It has been observed that female South American river turtles seem to respond to their young by leading them downstream. It is uncertain whether or not they use sound that is inaudible to humans to do this. However, researchers believe that they could be using some form of low-frequency echolocation.  

Sea turtle sounds

Ordinary land turtles will spend much of their time basking on land and enjoying the heat, with occasional detours into the water. However, sea turtles spend their entire life under the water. Sea turtles only approach land to lay their eggs.  

Much like land turtles, sea turtles can produce some low-pitched sounds that aren’t audible to humans. Low-frequency sounds work great underwater as they are able to travel further.

This is the same concept that is used by large ocean mammals such as dolphins and whales.  

Researchers have recently discovered that female sea turtles, particularly leatherback turtles, use vocalization to communicate with their hatchlings.

See Turtle Sounds

This discovery quashed the prior common belief that turtles are completely deaf and cannot communicate with each other using sounds.

Many sea turtle babies have been found to make noises before, during, and after hatching. These breeds include:

  • Leatherback Sea Turtle (Dermochelys Coriacea)
  • Green Sea Turtle (Chelonia Mydas)
  • Olive Ridley Sea Turtle (Lepidochelys olivacea)
  • Arrau Turtle (Podocnemis Unifilis)
  • Amazon River Turtle (Podocnemis Sextuberculata)

It is common to hear Arrau turtle embryos making sounds roughly 36 to 8 hours before hatching. 

Leatherback turtles will begin to make noises at around 51 days of incubation.

Can turtles use sound to communicate with humans?

Of course, turtles aren’t quite as communicative and vocal as other pets. If a cat wants food, it will cry. If a dog wants a walk, it will whimper and beg. However, it is a little more difficult to identify what your turtle is trying to tell you.

Regardless of how subtle the communication may be, pet turtles do still use sounds to communicate to humans. 

As previously stated, you may experience some hissing when you approach your turtle. This is not hostile behaviour, just the turtle simply warning the human to back off as it is nervous and afraid, not aggressive.

If you decide to pick up your pet turtle, don’t be surprised if you encounter some angry little hisses. As turtles become more and more familiar with their surroundings, environment, and you, they will begin to hiss less.

Over time, your turtle may even begin to approach you voluntarily as it sees you as a provider of nutrition. Some pet turtle owners have reported that theirs will knock on the glass of its tank when you enter the room. This is used as a signal to get your attention when they are hungry.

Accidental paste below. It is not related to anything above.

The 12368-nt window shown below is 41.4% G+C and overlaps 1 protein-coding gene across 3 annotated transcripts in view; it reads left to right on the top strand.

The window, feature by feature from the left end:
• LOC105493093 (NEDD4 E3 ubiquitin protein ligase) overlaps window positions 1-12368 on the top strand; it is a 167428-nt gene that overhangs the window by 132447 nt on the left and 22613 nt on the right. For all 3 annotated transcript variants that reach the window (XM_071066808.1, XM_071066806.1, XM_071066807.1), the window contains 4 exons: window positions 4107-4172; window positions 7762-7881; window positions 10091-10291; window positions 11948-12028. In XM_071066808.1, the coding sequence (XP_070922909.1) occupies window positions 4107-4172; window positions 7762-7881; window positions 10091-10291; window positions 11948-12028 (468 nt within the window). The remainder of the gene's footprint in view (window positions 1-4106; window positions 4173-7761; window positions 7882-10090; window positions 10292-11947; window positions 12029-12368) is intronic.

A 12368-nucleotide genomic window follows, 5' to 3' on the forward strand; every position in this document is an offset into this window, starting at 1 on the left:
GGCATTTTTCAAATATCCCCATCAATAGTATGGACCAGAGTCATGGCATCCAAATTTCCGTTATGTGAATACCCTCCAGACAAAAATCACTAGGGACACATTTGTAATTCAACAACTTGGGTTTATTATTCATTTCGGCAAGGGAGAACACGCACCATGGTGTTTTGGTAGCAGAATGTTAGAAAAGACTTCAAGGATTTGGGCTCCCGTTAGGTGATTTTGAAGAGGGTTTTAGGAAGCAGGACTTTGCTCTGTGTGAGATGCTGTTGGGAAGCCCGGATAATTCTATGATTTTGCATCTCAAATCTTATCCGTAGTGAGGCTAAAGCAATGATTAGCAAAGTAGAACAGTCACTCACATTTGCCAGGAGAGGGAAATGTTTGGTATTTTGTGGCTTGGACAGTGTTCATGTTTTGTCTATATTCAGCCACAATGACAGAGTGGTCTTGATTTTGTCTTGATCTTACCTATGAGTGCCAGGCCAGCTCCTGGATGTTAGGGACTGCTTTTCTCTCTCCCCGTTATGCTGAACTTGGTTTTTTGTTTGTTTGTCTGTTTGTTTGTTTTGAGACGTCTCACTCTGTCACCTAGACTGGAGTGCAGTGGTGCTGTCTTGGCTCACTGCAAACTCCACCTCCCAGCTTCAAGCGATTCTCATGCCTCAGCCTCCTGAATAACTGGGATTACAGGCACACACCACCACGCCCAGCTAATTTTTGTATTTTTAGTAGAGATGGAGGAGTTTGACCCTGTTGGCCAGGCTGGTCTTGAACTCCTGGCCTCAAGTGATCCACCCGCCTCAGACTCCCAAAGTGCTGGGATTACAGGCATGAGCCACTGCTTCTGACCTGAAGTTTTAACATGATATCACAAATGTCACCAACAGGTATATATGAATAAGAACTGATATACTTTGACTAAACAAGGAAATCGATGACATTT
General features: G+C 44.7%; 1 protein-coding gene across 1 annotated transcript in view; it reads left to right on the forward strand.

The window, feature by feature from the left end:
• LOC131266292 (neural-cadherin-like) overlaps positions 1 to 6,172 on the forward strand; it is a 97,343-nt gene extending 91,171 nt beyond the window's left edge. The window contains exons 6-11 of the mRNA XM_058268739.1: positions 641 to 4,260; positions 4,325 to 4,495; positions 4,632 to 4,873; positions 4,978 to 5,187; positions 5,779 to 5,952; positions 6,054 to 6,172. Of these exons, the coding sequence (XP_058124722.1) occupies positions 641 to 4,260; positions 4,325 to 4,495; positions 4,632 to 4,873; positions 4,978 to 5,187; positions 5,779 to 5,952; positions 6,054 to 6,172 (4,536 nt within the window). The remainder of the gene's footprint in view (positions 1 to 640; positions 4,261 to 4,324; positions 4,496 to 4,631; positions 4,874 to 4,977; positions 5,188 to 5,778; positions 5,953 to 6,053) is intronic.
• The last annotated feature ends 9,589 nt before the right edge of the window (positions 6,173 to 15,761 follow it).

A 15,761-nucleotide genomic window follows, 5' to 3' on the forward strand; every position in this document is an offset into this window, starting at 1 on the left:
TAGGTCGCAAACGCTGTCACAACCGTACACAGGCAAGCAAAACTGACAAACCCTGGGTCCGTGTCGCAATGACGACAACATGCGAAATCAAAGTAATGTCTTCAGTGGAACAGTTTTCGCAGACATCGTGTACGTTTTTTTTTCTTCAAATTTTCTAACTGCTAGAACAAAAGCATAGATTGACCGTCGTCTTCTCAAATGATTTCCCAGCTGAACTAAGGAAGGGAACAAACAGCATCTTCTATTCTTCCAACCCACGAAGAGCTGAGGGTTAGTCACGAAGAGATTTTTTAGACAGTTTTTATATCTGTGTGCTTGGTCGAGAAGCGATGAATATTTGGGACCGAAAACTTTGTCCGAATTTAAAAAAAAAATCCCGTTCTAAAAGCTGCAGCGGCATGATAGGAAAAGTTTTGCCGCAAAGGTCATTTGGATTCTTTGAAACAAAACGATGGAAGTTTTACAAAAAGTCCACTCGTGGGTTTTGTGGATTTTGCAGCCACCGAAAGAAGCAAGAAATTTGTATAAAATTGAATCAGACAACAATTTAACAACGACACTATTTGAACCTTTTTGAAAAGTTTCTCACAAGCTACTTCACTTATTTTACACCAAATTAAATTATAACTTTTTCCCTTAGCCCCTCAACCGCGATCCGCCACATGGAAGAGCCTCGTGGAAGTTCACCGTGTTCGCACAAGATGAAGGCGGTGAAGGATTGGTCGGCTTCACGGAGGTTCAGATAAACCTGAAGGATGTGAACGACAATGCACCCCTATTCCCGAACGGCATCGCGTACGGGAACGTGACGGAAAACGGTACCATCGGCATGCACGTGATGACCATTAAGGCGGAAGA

How do sea turtles hear?

At present, we do not have any reliable underwater recordings of sounds produced by turtles, nor do we know how well most sea turtle species hear sound either in air or underwater.

The closest we have gotten to obtaining any sort of “proof” of sea turtles making noises is through using auditory brainstem responses (ABRs). 

Scientists and researchers have used ABRs to identify that sea turtles can in fact hear low to mid-frequency sounds. However, their sense of hearing is not as advanced as most other mammals. A sea turtle can communicate through sound, but its sensitivity to sound is very limited.

It has been found that sea turtles appear to hear best between 200 and 750 Hz and do not respond well to sounds above 1,000 Hz.  By carrying out experiments on green sea turtles, researchers have determined that they hear best between 200Hz-500Hz.

The opening into a sea turtle’s ear is covered by thick skin, known as the cutaneous plate, which is a ring of scales that are similar but smaller than those on the rest of the head. Below this skin is a fatty layer.

The thick skin and a fatty layer combined make it difficult for the turtle to hear well in the air. However, this skin provides good tissue conduction for underwater sound to the middle ear and inner ear.

Conclusion

Although turtles aren’t exactly the chattiest pets on the planet, they are able to communicate, both with each other and with humans. They can do this either verbally, or non-verbally. Vocal communication is often an indicator of stress and fear.

It is very common for freshwater turtles to hiss when they feel scared or threatened. If you ever encounter a hissing turtle, it is a good idea to back off, and stay away. Turtles find human interaction stressful and would appreciate privacy much more. 

Although it is more uncommon, turtles may also hiss when they are hostile. They can also create low-frequency sounds, similar to those that whales use, which can travel far underwater.

The most recognized natural form of vocal communication that turtles use is the low-pitch noises they use to synchronize the hatching process. This is why you’ve probably seen pictures or videos of baby turtles in their hundreds fleeing to the shore.  

Dorothy Razo